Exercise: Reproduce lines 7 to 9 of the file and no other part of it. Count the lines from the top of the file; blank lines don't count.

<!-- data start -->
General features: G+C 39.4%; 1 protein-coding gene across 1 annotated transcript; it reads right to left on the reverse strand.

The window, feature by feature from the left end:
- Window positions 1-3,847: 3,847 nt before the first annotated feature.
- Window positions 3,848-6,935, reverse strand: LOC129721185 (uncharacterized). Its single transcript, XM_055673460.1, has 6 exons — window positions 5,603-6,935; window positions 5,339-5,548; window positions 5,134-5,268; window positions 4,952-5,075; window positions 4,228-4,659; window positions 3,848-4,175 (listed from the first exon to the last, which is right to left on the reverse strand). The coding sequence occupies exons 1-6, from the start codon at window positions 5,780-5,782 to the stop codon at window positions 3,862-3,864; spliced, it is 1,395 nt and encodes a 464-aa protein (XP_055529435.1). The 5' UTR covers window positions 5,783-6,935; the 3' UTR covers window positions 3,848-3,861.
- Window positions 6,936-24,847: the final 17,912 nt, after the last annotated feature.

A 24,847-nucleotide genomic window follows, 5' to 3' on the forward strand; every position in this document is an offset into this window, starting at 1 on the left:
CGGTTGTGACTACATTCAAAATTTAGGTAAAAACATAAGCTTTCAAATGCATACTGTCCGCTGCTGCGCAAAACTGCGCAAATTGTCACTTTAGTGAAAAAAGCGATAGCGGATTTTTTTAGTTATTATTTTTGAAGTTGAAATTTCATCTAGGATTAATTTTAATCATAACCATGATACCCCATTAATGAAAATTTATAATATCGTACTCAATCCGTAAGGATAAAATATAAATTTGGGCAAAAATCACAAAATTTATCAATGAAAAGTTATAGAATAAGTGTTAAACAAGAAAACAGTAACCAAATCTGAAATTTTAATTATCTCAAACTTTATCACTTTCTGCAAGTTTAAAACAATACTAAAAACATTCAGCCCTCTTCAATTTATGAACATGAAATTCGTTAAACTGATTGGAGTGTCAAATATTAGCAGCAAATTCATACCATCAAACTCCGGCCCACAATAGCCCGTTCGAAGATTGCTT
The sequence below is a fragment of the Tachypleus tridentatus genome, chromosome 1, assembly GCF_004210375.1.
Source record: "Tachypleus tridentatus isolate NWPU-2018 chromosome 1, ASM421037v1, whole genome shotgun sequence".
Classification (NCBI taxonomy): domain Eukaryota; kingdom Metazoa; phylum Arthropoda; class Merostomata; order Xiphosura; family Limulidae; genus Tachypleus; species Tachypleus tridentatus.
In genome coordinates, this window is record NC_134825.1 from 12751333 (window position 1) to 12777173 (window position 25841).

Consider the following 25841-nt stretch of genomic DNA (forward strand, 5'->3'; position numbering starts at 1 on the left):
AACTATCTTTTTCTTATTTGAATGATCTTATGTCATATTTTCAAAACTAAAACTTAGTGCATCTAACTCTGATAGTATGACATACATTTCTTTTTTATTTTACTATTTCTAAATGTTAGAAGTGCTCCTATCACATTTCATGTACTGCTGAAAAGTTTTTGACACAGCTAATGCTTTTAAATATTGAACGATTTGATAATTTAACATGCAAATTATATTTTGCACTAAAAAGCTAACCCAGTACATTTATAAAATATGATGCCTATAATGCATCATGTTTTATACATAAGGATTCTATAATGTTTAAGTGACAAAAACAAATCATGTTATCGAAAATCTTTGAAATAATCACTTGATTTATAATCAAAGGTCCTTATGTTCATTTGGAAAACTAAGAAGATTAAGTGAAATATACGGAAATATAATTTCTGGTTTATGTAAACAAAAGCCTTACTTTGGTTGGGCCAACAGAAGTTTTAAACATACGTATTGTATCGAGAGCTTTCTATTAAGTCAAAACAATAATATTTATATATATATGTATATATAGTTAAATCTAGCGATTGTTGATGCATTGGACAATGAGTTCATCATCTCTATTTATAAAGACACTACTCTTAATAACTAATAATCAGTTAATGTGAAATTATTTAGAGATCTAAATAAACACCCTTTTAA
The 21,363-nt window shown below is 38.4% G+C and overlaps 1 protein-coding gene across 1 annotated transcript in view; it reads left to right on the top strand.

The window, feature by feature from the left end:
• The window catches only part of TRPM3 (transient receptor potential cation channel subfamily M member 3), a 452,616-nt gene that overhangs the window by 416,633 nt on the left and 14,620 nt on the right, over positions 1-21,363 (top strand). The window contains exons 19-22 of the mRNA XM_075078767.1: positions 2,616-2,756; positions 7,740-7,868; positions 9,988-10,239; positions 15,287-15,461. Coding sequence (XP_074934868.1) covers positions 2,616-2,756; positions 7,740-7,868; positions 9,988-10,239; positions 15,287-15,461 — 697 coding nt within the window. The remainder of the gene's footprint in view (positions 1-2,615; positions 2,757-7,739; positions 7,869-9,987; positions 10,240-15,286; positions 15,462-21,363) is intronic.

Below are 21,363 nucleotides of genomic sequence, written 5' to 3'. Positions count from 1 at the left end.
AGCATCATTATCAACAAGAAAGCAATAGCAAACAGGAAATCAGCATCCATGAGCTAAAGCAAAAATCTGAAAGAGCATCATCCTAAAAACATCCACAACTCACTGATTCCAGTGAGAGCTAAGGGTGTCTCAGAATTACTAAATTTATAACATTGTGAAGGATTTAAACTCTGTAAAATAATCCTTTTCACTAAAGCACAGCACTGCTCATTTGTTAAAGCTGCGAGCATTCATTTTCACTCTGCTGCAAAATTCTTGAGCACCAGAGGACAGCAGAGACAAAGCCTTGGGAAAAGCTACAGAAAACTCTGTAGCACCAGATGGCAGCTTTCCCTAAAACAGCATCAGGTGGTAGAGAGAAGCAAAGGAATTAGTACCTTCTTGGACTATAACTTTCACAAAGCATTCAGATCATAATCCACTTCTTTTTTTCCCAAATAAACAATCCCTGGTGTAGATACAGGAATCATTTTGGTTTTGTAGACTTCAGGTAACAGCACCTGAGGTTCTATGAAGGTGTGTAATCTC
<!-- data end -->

CGGTTGTGACTACATTCAAAATTTAGGTAAAAACATAAGCTTTCAAATGCATACTGTCCGCTGCTGCGCAAAACTGCGCAAATTGTCACTTTAGTGAAAAAAGCGATAGCGGATTTTTTTAGTTATTATTTTTGAAGTTGAAATTTCATCTAGGATTAATTTTAATCATAACCATGATACCCCATTAATGAAAATTTATAATATCGTACTCAATCCGTAAGGATAAAATATAAATTTGGGCAAAAATCACAAAATTTATCAATGAAAAGTTATAGAATAAGTGTTAAACAAGAAAACAGTAACCAAATCTGAAATTTTAATTATCTCAAACTTTATCACTTTCTGCAAGTTTAAAACAATACTAAAAACATTCAGCCCTCTTCAATTTATGAACATGAAATTCGTTAAACTGATTGGAGTGTCAAATATTAGCAGCAAATTCATACCATCAAACTCCGGCCCACAATAGCCCGTTCGAAGATTGCTT
The sequence below is a fragment of the Tachypleus tridentatus genome, chromosome 1, assembly GCF_004210375.1.
Source record: "Tachypleus tridentatus isolate NWPU-2018 chromosome 1, ASM421037v1, whole genome shotgun sequence".